Draw a line through all the best bits of Canadian music – starting with Neil Young and Joni Mitchell and working your way through Leonard Cohen, the McGarrigles, Mary Margaret O’Hara and the Cowboy Junkies until you get to more recent acts like Feist and Rufus Wainwright – and you will notice that for such a sparsely populated country it has produced a rich seam of intensely personal, highly accomplished singers and songwriters. Now there is another name to add to that prestigious list. The Weather Station, the nom de plume of Toronto resident Tamara Lindeman, draws some level of influence from most of those great artists, and as a result her third album has a distinct style that is indebted more to locality than to genre boundaries. That is not to say that she is in thrall to her compatriots: from the start her songwriting is assured and the musicianship – aided by Afie Jurvanen of Bahamas and Feist collaborator Robbie Lackritz – creates just the right balance of iciness and warmth.
There is a dreamy, liquid flow to the whole album, not least the percussion and electric guitars of opener Way It Is, Way It Should Be, a song that thrives on ambiguities, moments missed and second chances. In this way it introduces one of the albums themes: the idea that the human condition is one of uncertainty; the idea that there exists a duality of the possible and the actual, and that these sometimes overlap. Floodplain, for example, describes a road trip, taking an expanse of wilderness and turning it in on itself in a way that is at once universal and singular, at times introverted.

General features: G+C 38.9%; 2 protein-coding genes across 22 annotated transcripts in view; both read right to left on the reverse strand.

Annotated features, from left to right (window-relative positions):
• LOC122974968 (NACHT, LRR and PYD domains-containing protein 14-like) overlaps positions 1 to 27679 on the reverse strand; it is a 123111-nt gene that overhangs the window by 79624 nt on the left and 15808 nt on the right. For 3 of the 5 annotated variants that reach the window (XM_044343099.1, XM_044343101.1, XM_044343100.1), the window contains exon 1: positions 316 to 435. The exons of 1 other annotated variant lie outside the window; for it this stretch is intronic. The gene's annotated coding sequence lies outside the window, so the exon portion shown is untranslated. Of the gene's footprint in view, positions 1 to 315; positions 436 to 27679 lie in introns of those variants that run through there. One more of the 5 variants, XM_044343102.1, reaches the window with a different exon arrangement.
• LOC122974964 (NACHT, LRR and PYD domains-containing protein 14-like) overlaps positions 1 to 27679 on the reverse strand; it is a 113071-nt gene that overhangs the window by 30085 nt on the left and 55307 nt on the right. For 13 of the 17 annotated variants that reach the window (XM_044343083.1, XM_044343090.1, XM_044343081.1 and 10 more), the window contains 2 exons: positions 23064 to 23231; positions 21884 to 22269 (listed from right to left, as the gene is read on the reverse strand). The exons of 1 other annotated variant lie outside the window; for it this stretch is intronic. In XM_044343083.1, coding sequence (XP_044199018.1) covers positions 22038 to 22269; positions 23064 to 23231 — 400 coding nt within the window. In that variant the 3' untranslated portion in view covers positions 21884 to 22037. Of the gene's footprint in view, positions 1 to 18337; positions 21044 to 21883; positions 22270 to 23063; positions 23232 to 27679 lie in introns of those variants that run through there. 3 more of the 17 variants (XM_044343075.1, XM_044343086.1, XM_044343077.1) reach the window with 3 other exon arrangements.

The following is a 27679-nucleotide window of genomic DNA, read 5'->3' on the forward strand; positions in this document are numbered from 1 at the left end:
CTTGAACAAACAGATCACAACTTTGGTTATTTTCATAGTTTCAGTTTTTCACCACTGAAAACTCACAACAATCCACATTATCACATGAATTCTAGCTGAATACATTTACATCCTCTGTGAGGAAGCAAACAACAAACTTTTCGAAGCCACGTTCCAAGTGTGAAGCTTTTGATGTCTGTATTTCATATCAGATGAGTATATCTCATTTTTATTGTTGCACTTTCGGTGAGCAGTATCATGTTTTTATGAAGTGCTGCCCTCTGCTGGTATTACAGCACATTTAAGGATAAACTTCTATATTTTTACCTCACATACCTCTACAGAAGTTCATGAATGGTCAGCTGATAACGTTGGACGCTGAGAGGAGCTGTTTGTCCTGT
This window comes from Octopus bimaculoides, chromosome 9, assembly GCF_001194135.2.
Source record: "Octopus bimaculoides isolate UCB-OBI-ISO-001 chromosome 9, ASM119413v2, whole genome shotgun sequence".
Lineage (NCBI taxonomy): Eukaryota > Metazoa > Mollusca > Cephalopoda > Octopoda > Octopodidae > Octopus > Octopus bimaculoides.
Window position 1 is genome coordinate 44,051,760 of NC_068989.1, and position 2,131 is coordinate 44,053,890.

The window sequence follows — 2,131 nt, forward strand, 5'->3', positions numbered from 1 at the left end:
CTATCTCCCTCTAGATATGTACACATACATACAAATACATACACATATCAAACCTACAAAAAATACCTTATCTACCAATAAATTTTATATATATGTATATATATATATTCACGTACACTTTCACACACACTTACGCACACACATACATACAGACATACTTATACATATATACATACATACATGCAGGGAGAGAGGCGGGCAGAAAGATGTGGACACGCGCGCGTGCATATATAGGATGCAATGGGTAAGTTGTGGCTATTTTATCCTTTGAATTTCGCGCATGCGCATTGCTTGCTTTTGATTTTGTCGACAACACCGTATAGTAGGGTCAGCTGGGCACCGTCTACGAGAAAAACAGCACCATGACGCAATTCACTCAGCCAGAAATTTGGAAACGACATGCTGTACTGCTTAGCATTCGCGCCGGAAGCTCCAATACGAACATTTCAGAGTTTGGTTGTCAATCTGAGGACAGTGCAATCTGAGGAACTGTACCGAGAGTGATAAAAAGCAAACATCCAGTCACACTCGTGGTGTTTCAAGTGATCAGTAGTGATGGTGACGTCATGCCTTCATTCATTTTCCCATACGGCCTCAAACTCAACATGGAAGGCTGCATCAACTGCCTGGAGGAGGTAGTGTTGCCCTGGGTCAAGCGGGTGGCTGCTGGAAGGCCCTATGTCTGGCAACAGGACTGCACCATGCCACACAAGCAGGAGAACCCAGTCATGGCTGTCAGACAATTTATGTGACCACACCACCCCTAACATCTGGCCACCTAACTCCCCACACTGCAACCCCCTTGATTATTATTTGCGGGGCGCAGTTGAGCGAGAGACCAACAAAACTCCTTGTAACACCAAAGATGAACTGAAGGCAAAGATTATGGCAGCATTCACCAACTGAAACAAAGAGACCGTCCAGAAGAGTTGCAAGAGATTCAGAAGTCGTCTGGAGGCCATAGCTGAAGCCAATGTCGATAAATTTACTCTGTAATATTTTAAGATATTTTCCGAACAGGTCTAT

Lindeman’s voice bears obvious comparisons with Mitchell, and the jazzy arrangements and breathy delivery of songs like Shy Women back this up. But there is more to her than that: Personal Eclipse recalls the unhurried country-folk of Gillian Welch or the quieter moments of the Cowboy Junkies, while Life’s Work resembles Cohen or Bill Callahan, not just in the lyrics but, tellingly, in the phrasing. Like Sisters twines these styles together most effectively, whilst also marrying simple home truths with difficult psychological uncertainties in a way that deftly avoids platitudes.
Like Callahan, Lindeman is adept at the well-timed mid-song volte-face. The disconsolate narrative of Tapes ends with nagging percussion and shimmering, metallic guitar before a wordless vocal coda provides unexpected release. The brief but beautiful closer At Full Height is, by contrast, simplicity and restraint personified, Lindeman backed by little more than her dextrously plucked acoustic guitar. It is a moment of clarity that concludes an album full of wonderful, enigmatic murkiness, an album that should earn The Weather Station a place at the top table of Canadian songwriters.
Review by: Thomas Blake
Released on May 12, 2015 via